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Politico sold to German publisher Axel Springer

The company, based in Arlington, Va., helped define the shape of American politics and policy coverage for the digital age. Its sale is the latest move in a trend toward media consolidation.

The headquarters of Axel Springer in Berlin. (Odd Andersen/AFP/Getty Images)

Politico, a media company based in Arlington, Va., that redefined American politics and policy coverage for the digital age, has been sold to German conglomerate Axel Springer, in the latest example of corporate consolidation in a rapidly changing business climate for journalism.

The news outlet was founded in 2007 by Washington Post veterans John F. Harris and Jim VandeHei to cover Congress, political campaigns and lobbying. Mike Allen, another Post veteran, came aboard as chief political reporter and became one of the faces of the publication. Noted for a style of journalism that satisfied the increasingly screen-based reading habits of Washington’s political class — shorter, faster, more plentiful and steeped in an insider tone — it grew substantially, adding a wide-ranging mix of policy-focused verticals and spinoffs and a European edition that it co-owned with Axel Springer.

As part of the deal, the German company will take full control of the Politico Europe partnership launched in 2014, as well as the technology news site Protocol, which began last year. Axel Springer’s previous inroads into the U.S. media market include its acquisition of Business Insider in 2015, along with a majority stake in newsletter publisher Morning Brew.

The deal marks the end of what Politico owner Robert L. Allbritton called “the ride of a lifetime,” although he will remain publisher of Politico and Protocol. Politico employees were told in a memo on Thursday morning that there will be “no changes of any kind for the indefinite future … on most of the specific day-to-day circumstances that affect employees at any level.”

In the announcement, Allbritton said that he realized that his company could better prosper if taken over by “a larger company with a significant global footprint and ambitions.”

Axel Springer is paying about $1 billion to acquire Politico, according to a person with knowledge of the deal who was not authorized to comment publicly. The conglomerate’s strategy in the United States has mostly focused on properties like Politico that have succeeded in making money through subscriptions and sponsorships more so than the advertising business model many other media properties rely on.

Politico’s success often attracted new entrants into the market it had proved out, as well as larger publications looking to scoop up some of its most successful journalists.

In 2016, VandeHei, Allen and three senior executives left the company and, in January 2017, started Axios, a rival publication that has targeted a similar pool of political-junkie readers and corporate advertisers. That space grew even more crowded when three Politico journalists, Jake Sherman, Anna Palmer and John Bresnahan, left to start a “membership-based news community” called Punchbowl News in January. The site focuses on Washington dealmakers and political power players.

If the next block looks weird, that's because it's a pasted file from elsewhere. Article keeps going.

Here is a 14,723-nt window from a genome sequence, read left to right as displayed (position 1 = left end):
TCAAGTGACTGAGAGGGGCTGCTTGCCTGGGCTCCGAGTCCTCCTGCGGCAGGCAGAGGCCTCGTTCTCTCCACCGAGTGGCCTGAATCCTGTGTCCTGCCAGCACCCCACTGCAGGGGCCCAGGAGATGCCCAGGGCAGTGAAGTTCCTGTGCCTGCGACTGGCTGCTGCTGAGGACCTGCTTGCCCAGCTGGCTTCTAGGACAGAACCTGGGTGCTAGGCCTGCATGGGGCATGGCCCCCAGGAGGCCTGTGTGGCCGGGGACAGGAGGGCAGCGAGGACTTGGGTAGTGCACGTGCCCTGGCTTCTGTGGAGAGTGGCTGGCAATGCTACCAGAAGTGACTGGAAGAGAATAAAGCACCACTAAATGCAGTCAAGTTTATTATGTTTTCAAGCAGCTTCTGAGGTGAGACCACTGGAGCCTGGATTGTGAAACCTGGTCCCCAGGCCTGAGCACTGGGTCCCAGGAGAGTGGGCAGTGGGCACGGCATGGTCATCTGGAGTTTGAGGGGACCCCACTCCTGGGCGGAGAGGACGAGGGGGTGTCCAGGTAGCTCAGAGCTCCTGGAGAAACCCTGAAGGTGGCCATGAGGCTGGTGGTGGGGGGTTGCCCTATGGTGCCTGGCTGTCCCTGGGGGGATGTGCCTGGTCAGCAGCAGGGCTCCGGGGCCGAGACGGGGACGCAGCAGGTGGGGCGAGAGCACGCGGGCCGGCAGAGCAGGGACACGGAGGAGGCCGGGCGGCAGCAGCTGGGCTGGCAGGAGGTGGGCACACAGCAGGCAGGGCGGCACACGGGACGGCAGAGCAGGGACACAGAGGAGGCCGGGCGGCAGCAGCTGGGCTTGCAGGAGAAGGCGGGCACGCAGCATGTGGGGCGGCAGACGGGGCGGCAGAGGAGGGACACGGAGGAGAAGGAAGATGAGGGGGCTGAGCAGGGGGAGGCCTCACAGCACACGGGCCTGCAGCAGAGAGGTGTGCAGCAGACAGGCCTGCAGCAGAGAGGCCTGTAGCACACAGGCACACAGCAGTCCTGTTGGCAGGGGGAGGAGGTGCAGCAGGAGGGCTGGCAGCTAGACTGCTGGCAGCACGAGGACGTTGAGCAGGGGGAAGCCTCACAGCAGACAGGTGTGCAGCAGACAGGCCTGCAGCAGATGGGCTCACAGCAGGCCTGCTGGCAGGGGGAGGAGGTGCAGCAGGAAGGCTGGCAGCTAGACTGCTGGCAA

Sherman and Palmer had co-written Politico’s Playbook newsletter since 2016, when they inherited it from Allen, who had made it famous with a relentless focus on insider-y political details, coupled with boldface birthday-party sightings around town.

Politico has also become known for a stance of editorial impartiality and neutrality, which has occasionally gotten the company in hot water. Earlier this year, many staff members bristled at a decision to hand over the company’s Playbook franchise to conservative superstar Ben Shapiro as a guest author, meant as a way to offer diverse perspectives. In response to the backlash, Politico Editor Matthew Kaminski told staff members that the publication seeks to set itself apart by rising “above partisanship and ideological warfare — even as many seek to drag us into it.”

Its reputation for neutrality was a selling point for Axel Springer, chief executive Mathias Döpfner said in the announcement.

“Objective quality journalism is more important than ever, and we mutually believe in the necessity of editorial independence and nonpartisan reporting,” he said. “This is crucial for our future success and accelerated growth.”

The lofty sale price for the acquisition comes at a time when many digital media publishers have combined in an effort to stave off a broader decline in advertising revenue that has caused some companies to shut down.

In May, the Wall Street Journal reported that Axel Springer has held talks to acquire a stake in Axios, but no such deal has been consummated.


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